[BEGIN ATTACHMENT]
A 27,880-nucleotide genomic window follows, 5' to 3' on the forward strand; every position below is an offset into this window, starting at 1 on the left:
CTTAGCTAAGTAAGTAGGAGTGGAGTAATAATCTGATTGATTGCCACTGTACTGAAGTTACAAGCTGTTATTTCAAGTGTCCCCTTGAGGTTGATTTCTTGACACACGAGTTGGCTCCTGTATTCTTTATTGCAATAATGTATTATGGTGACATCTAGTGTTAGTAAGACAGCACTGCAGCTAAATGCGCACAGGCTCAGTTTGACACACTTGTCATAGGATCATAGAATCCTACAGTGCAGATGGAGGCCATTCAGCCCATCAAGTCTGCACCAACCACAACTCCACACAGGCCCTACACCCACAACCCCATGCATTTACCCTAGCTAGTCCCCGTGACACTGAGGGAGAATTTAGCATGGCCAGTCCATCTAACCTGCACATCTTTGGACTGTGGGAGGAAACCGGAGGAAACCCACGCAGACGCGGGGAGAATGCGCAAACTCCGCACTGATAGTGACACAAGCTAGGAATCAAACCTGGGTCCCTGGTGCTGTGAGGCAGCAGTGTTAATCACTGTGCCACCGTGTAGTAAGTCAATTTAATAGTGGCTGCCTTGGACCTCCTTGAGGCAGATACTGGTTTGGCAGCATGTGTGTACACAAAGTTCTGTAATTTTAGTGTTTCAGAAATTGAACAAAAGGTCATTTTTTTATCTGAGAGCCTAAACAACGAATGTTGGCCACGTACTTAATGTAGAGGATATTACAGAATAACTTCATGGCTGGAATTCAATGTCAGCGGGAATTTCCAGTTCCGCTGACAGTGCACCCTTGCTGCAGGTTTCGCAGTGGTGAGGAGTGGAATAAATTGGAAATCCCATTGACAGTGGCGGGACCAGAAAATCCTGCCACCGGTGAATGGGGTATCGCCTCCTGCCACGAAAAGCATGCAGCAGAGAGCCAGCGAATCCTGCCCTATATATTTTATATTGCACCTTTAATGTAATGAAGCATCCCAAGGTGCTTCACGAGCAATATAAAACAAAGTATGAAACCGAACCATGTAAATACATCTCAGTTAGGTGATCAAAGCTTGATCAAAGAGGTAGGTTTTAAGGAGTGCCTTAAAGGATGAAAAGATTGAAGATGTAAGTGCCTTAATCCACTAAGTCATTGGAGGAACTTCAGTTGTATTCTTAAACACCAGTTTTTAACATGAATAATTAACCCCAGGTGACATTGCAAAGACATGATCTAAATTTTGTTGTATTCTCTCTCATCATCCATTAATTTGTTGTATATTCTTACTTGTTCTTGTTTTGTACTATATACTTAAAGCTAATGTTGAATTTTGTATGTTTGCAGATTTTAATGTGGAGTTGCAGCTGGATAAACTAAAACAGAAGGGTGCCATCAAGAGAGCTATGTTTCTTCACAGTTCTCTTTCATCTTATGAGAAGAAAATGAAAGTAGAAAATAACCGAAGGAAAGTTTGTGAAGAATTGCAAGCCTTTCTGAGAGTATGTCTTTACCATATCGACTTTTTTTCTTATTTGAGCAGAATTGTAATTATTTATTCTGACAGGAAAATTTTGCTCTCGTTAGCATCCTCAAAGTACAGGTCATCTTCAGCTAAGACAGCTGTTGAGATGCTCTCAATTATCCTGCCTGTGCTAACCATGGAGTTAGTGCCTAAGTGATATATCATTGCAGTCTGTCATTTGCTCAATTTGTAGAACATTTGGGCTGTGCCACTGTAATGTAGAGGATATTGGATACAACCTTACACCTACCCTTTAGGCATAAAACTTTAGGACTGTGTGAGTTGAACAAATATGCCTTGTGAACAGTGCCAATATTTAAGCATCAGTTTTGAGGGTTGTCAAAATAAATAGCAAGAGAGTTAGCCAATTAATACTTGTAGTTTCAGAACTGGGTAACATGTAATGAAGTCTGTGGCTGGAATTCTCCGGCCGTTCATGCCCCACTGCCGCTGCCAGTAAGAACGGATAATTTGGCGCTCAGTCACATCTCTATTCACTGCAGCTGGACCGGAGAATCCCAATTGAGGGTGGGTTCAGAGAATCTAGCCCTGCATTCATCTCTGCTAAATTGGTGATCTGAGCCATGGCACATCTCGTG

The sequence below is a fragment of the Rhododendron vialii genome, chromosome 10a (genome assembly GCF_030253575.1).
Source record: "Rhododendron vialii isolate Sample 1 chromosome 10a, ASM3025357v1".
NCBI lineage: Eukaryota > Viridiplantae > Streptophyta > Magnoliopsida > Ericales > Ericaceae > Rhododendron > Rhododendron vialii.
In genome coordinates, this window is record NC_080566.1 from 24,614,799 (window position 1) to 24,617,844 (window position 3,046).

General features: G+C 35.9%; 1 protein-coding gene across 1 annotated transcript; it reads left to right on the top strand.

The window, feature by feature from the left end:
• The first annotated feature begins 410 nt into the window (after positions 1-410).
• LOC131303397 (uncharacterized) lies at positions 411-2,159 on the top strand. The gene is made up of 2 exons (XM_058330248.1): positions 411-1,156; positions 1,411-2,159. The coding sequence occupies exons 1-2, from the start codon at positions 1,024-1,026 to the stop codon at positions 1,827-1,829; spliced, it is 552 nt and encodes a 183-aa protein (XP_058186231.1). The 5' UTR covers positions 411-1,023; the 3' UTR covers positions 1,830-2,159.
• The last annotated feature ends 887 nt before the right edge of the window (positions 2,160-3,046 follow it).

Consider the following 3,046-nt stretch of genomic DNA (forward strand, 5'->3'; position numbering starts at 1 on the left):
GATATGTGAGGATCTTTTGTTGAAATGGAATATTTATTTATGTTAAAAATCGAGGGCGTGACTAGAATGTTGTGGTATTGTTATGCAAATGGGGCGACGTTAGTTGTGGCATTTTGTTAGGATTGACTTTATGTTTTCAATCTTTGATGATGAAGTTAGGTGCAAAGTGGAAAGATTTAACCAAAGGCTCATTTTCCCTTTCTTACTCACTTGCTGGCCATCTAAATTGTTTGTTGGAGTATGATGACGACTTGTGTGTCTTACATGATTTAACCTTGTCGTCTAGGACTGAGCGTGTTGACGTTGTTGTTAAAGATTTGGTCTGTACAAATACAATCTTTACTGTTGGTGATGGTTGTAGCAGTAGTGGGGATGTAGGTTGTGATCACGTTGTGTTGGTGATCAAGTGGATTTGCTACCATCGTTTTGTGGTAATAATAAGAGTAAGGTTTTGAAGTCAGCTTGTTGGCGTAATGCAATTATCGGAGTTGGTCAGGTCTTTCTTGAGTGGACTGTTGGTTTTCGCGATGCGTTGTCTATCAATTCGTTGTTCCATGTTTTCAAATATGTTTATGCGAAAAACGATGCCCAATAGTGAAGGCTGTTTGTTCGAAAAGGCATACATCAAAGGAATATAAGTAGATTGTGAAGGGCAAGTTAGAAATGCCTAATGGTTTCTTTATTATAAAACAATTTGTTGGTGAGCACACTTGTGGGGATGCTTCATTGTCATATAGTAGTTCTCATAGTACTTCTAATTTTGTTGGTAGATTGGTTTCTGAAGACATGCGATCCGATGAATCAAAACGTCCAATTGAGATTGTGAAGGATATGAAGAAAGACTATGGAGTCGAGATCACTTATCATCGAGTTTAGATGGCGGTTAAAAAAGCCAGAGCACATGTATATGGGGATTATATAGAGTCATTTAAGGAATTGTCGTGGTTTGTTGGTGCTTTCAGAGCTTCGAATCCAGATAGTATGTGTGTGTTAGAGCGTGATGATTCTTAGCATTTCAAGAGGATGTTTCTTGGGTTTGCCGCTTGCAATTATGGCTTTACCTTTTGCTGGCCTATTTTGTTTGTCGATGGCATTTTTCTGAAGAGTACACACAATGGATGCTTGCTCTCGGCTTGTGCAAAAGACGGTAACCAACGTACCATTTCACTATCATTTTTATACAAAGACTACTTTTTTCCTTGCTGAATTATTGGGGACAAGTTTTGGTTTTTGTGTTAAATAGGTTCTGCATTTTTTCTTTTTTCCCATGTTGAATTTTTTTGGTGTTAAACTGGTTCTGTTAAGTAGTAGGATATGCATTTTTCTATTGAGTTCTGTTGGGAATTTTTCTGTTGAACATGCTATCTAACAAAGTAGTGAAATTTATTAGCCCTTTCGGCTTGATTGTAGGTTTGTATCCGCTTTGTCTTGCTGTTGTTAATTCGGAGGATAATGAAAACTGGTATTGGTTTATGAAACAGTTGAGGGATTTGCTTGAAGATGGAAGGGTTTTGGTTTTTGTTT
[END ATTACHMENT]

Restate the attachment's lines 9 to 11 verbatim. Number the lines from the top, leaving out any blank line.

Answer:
• The first annotated feature begins 410 nt into the window (after positions 1-410).
• LOC131303397 (uncharacterized) lies at positions 411-2,159 on the top strand. The gene is made up of 2 exons (XM_058330248.1): positions 411-1,156; positions 1,411-2,159. The coding sequence occupies exons 1-2, from the start codon at positions 1,024-1,026 to the stop codon at positions 1,827-1,829; spliced, it is 552 nt and encodes a 183-aa protein (XP_058186231.1). The 5' UTR covers positions 411-1,023; the 3' UTR covers positions 1,830-2,159.
• The last annotated feature ends 887 nt before the right edge of the window (positions 2,160-3,046 follow it).